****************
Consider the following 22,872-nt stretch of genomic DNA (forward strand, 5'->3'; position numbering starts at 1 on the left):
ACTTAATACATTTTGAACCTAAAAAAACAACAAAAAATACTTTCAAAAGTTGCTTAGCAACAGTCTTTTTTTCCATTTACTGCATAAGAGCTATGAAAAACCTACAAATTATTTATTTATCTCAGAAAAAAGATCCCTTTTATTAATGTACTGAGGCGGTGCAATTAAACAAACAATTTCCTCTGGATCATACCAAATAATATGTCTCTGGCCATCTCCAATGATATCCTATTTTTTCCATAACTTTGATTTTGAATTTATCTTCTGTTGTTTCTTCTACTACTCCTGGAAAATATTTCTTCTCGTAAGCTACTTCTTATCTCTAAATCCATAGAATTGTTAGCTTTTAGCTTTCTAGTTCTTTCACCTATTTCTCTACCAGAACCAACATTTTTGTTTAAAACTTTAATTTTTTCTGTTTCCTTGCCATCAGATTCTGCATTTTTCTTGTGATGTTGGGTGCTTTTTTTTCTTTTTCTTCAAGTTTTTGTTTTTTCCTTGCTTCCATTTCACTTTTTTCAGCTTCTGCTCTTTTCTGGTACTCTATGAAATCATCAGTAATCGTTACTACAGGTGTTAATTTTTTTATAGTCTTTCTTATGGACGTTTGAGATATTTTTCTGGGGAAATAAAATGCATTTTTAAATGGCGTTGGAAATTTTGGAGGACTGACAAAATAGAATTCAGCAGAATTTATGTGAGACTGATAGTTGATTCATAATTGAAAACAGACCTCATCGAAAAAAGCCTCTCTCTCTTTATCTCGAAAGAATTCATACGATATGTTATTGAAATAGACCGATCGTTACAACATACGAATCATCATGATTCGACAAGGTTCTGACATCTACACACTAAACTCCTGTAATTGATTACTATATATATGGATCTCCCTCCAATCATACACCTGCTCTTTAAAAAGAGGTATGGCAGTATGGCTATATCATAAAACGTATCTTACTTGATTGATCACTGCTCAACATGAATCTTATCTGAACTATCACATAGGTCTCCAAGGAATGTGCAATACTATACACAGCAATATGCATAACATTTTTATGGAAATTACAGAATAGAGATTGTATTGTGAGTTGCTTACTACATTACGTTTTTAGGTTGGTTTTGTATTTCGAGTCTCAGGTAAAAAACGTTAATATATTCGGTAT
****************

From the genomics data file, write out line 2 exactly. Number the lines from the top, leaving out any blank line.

ACTTAATACATTTTGAACCTAAAAAAACAACAAAAAATACTTTCAAAAGTTGCTTAGCAACAGTCTTTTTTTCCATTTACTGCATAAGAGCTATGAAAAACCTACAAATTATTTATTTATCTCAGAAAAAAGATCCCTTTTATTAATGTACTGAGGCGGTGCAATTAAACAAACAATTTCCTCTGGATCATACCAAATAATATGTCTCTGGCCATCTCCAATGATATCCTATTTTTTCCATAACTTTGATTTTGAATTTATCTTCTGTTGTTTCTTCTACTACTCCTGGAAAATATTTCTTCTCGTAAGCTACTTCTTATCTCTAAATCCATAGAATTGTTAGCTTTTAGCTTTCTAGTTCTTTCACCTATTTCTCTACCAGAACCAACATTTTTGTTTAAAACTTTAATTTTTTCTGTTTCCTTGCCATCAGATTCTGCATTTTTCTTGTGATGTTGGGTGCTTTTTTTTCTTTTTCTTCAAGTTTTTGTTTTTTCCTTGCTTCCATTTCACTTTTTTCAGCTTCTGCTCTTTTCTGGTACTCTATGAAATCATCAGTAATCGTTACTACAGGTGTTAATTTTTTTATAGTCTTTCTTATGGACGTTTGAGATATTTTTCTGGGGAAATAAAATGCATTTTTAAATGGCGTTGGAAATTTTGGAGGACTGACAAAATAGAATTCAGCAGAATTTATGTGAGACTGATAGTTGATTCATAATTGAAAACAGACCTCATCGAAAAAAGCCTCTCTCTCTTTATCTCGAAAGAATTCATACGATATGTTATTGAAATAGACCGATCGTTACAACATACGAATCATCATGATTCGACAAGGTTCTGACATCTACACACTAAACTCCTGTAATTGATTACTATATATATGGATCTCCCTCCAATCATACACCTGCTCTTTAAAAAGAGGTATGGCAGTATGGCTATATCATAAAACGTATCTTACTTGATTGATCACTGCTCAACATGAATCTTATCTGAACTATCACATAGGTCTCCAAGGAATGTGCAATACTATACACAGCAATATGCATAACATTTTTATGGAAATTACAGAATAGAGATTGTATTGTGAGTTGCTTACTACATTACGTTTTTAGGTTGGTTTTGTATTTCGAGTCTCAGGTAAAAAACGTTAATATATTCGGTAT